Then they pooled their money together and paid the special effects division at Industrial Light and Magic to produce a grainy VHS tape of R. Kelly urinating on a teenager. This is before they injected Simmons with a serum that made him like young white girls. All of this happened years before they kidnapped the old Kanye and replaced him with an “alt-right” Yeezy Kardashian clone.

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All of these bullshit hypotheses negate one inescapable fact:

There are some people who ain’t shit. Just because someone can compose great music or create hilarious punch lines doesn’t mean they are immune from ain’t-shitness.

The undeniable gap in these conspiracy theories is that they undervalue the worth of blackness by insinuating that we can be neutralized by undercutting a few black semisuperstars. Kanye’s success or lack thereof has never been, nor will it ever be, a rung on the ladder to our freedom. Cosby has done a lot of great things for black people. He’s also done some fucked-up things to black women. I grew up in an era where The Cosby Show was one of the few positive portrayals of black people on television. But had there been no Theo Huxtable, I wouldn’t have self-destructed.

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If Cosby goes to jail for the rest of his life, it won’t affect my life in any measurable way. No one is “destroying” Kanye by refuting his illogic. The absolute worst thing I’ve heard anyone say they are willing to do to Kanye is, “I can’t fuck with him no more.”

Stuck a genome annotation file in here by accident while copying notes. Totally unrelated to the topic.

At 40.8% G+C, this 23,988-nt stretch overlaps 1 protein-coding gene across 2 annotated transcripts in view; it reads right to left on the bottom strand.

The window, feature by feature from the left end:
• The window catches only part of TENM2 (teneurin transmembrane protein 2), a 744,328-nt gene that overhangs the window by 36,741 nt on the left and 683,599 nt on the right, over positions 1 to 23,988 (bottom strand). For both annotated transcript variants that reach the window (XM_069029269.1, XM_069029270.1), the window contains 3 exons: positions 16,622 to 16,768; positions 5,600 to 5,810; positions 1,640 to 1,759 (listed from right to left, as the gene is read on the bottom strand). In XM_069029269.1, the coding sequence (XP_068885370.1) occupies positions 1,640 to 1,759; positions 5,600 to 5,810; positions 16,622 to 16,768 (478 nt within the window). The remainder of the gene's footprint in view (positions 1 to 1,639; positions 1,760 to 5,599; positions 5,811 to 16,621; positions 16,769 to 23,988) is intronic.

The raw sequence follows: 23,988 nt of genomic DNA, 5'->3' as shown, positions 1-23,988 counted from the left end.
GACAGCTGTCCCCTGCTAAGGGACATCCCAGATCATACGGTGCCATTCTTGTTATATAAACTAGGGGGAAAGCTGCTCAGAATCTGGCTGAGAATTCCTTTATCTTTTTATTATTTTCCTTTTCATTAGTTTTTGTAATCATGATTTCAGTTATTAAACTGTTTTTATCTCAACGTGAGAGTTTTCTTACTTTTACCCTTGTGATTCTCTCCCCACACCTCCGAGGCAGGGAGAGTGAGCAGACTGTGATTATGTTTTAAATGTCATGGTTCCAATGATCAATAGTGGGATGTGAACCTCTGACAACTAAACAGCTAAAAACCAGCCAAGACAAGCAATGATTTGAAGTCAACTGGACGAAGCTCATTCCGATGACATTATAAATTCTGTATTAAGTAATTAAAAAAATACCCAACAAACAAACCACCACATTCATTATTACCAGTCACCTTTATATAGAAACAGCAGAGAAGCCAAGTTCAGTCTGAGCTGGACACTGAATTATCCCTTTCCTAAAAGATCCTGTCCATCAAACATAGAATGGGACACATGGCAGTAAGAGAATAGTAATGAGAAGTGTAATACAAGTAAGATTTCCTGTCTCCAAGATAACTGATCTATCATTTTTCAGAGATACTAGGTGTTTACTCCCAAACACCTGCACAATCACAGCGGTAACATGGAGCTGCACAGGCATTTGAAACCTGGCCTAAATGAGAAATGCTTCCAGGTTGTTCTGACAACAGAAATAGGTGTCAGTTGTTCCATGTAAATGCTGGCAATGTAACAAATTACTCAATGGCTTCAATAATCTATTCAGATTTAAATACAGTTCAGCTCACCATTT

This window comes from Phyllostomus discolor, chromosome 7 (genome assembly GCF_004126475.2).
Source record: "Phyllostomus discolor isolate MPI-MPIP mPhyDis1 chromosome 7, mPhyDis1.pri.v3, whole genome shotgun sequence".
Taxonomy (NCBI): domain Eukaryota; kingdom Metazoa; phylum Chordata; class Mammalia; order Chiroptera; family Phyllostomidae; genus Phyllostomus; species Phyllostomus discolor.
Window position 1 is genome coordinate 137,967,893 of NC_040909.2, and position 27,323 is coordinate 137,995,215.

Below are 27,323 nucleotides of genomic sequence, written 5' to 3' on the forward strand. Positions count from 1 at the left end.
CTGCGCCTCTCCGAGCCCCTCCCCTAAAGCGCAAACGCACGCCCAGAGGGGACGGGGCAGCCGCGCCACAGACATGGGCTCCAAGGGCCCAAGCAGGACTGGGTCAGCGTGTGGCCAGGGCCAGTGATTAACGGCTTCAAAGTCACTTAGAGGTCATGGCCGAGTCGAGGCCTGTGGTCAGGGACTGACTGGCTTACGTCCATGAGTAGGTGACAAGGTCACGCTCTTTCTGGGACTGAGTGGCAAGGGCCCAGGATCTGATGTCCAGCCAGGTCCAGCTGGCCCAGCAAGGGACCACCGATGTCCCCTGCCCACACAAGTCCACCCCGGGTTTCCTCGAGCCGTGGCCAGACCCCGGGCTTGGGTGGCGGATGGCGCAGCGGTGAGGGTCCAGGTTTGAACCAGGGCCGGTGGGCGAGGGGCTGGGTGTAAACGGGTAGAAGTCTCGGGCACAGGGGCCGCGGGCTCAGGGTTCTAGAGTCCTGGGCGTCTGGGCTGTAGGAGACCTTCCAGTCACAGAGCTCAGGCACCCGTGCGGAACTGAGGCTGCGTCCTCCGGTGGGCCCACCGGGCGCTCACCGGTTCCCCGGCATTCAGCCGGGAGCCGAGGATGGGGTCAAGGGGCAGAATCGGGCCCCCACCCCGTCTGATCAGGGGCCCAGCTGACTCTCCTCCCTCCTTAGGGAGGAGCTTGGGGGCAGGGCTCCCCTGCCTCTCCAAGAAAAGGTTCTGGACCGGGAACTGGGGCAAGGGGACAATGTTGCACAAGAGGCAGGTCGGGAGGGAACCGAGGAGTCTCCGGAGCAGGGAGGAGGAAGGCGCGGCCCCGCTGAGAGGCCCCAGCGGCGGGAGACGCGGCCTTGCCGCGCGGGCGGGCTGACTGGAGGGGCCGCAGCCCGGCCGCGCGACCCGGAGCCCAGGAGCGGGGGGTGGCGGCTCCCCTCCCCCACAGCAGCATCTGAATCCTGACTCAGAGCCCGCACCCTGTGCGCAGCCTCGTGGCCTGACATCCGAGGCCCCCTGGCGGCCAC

I can’t help thinking this is because these previously mentioned celebrities are men. No one has said that Mo’Nique was being publicly lynched when half of black America doubled over in laughter when she asked us to boycott Netflix. When Omarosa Manigault Newman embraced Trump and we rescinded her cookout invitation, I don’t quite remember anyone invoking the name of Emmett Till.


White supremacy is real. I truly believe that the power structure in America controls the narrative that shapes this country’s perception of black media. But they don’t need Kanye to do it when they control every aspect of the financial, political, social and academic structures of this country.

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There are actual lynchings happening in 2018. Police still haven’t arrested anyone for the murder of DJ Broadus. David Josiah Lawson still hasn’t received justice. Same with Stephon Clark. And Alton Sterling. And Philando Castile. There are names being added to the list of modern-day lynchings every day.

But refuting Kanye’s alternative facts isn’t the same as tying a fan to the neck of Emmett Till with barbed wire and throwing him off a bridge. R. Kelly being excommunicated for his repeated sexual misconduct doesn’t quite rise to the level of the slaughter that occurred in Black Wall Street.

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It is up to you to determine how you feel about these men. I won’t even deny that the “mainstream media” gins up the public outrage because these men are famous and black.

But they aren’t being lynched.

Stop saying that shit.